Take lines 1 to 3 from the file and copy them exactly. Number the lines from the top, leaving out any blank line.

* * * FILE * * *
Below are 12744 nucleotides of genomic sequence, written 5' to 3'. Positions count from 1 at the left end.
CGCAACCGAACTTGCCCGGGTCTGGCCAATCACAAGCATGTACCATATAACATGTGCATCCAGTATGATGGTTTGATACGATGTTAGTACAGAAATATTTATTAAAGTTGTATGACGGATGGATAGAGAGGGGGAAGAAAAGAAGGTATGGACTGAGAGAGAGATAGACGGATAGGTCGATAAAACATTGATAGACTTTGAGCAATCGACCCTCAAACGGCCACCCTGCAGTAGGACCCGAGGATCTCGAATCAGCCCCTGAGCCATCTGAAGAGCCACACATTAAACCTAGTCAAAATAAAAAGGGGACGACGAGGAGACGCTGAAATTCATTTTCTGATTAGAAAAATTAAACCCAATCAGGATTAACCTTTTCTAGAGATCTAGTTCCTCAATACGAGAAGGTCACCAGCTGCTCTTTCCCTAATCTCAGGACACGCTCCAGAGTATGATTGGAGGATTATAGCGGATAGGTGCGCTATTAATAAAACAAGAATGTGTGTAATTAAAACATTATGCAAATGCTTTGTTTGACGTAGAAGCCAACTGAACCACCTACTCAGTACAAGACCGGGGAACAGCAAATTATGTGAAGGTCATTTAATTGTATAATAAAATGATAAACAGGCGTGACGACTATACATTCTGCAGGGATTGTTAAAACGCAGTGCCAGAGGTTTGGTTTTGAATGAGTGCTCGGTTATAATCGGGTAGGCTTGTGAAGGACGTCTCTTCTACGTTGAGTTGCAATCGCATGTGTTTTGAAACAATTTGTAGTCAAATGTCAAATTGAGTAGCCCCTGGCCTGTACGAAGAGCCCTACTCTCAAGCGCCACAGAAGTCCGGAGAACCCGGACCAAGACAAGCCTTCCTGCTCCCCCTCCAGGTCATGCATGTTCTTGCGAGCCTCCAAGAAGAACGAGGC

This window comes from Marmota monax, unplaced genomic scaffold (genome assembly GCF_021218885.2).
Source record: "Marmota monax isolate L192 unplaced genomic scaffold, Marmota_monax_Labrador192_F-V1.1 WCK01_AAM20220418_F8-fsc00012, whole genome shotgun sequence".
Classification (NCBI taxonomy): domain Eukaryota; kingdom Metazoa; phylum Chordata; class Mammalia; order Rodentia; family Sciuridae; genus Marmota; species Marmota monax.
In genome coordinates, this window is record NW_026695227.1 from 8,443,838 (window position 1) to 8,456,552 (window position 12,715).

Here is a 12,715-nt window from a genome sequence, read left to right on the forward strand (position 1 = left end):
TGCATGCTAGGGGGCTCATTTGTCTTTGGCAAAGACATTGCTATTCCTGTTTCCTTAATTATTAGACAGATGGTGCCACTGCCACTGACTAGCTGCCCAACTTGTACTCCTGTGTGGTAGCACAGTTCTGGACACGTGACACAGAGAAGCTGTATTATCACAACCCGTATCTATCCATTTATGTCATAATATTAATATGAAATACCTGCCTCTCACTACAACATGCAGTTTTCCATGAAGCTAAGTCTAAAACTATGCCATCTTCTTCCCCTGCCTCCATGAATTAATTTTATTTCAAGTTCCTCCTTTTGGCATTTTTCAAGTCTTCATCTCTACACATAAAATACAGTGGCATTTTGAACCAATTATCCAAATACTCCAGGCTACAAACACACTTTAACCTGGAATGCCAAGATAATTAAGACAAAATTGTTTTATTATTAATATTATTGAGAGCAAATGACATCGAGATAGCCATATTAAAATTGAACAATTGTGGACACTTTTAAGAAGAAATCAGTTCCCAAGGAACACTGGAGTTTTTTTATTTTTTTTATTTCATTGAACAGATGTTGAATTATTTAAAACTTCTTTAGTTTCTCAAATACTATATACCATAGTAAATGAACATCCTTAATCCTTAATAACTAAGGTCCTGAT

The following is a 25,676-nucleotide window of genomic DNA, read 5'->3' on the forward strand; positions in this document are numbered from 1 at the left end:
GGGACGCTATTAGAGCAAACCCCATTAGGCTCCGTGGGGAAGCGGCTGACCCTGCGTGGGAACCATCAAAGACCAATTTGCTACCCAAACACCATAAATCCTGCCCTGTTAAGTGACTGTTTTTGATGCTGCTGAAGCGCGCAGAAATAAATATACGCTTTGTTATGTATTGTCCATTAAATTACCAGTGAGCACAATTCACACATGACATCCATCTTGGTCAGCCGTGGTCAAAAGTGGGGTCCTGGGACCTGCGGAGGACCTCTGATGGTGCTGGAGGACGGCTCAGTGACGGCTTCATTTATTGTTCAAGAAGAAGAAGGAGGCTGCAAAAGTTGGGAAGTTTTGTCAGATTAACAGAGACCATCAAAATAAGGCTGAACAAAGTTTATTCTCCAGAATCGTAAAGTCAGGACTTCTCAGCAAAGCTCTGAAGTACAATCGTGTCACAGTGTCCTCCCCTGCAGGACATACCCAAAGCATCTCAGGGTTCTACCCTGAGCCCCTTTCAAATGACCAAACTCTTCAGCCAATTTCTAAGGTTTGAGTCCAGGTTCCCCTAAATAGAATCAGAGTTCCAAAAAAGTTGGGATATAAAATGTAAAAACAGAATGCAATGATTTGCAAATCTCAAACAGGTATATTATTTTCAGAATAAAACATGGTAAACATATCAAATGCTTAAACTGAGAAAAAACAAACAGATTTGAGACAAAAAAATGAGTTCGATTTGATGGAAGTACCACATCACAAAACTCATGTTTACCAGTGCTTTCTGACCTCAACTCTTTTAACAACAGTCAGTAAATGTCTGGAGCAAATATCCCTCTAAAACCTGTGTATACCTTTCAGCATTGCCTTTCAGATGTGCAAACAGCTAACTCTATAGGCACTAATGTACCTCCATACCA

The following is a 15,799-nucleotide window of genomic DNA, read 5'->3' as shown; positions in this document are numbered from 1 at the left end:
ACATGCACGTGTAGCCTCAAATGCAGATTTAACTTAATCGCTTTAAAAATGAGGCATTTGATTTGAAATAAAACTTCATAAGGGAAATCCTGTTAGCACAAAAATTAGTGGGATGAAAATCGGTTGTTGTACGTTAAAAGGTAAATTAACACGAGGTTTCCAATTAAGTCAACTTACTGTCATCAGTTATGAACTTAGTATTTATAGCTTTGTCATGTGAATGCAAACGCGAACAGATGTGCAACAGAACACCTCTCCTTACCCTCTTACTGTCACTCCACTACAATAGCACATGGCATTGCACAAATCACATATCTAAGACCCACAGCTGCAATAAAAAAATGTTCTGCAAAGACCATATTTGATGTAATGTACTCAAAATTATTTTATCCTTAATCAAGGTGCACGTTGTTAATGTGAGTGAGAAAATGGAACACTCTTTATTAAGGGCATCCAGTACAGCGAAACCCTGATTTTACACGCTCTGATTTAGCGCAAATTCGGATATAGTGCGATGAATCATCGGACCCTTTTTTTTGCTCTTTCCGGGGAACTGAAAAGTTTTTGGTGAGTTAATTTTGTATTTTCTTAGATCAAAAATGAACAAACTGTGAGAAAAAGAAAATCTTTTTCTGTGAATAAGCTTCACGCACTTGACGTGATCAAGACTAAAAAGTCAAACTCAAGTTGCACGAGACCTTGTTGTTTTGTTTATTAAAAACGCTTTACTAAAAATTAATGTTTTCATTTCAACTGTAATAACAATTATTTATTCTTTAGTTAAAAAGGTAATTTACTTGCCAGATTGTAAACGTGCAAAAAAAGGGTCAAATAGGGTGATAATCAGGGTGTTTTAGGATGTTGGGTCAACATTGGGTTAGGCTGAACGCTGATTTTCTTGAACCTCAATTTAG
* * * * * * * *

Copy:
Below are 12744 nucleotides of genomic sequence, written 5' to 3'. Positions count from 1 at the left end.
CGCAACCGAACTTGCCCGGGTCTGGCCAATCACAAGCATGTACCATATAACATGTGCATCCAGTATGATGGTTTGATACGATGTTAGTACAGAAATATTTATTAAAGTTGTATGACGGATGGATAGAGAGGGGGAAGAAAAGAAGGTATGGACTGAGAGAGAGATAGACGGATAGGTCGATAAAACATTGATAGACTTTGAGCAATCGACCCTCAAACGGCCACCCTGCAGTAGGACCCGAGGATCTCGAATCAGCCCCTGAGCCATCTGAAGAGCCACACATTAAACCTAGTCAAAATAAAAAGGGGACGACGAGGAGACGCTGAAATTCATTTTCTGATTAGAAAAATTAAACCCAATCAGGATTAACCTTTTCTAGAGATCTAGTTCCTCAATACGAGAAGGTCACCAGCTGCTCTTTCCCTAATCTCAGGACACGCTCCAGAGTATGATTGGAGGATTATAGCGGATAGGTGCGCTATTAATAAAACAAGAATGTGTGTAATTAAAACATTATGCAAATGCTTTGTTTGACGTAGAAGCCAACTGAACCACCTACTCAGTACAAGACCGGGGAACAGCAAATTATGTGAAGGTCATTTAATTGTATAATAAAATGATAAACAGGCGTGACGACTATACATTCTGCAGGGATTGTTAAAACGCAGTGCCAGAGGTTTGGTTTTGAATGAGTGCTCGGTTATAATCGGGTAGGCTTGTGAAGGACGTCTCTTCTACGTTGAGTTGCAATCGCATGTGTTTTGAAACAATTTGTAGTCAAATGTCAAATTGAGTAGCCCCTGGCCTGTACGAAGAGCCCTACTCTCAAGCGCCACAGAAGTCCGGAGAACCCGGACCAAGACAAGCCTTCCTGCTCCCCCTCCAGGTCATGCATGTTCTTGCGAGCCTCCAAGAAGAACGAGGC

This window comes from Marmota monax, unplaced genomic scaffold (genome assembly GCF_021218885.2).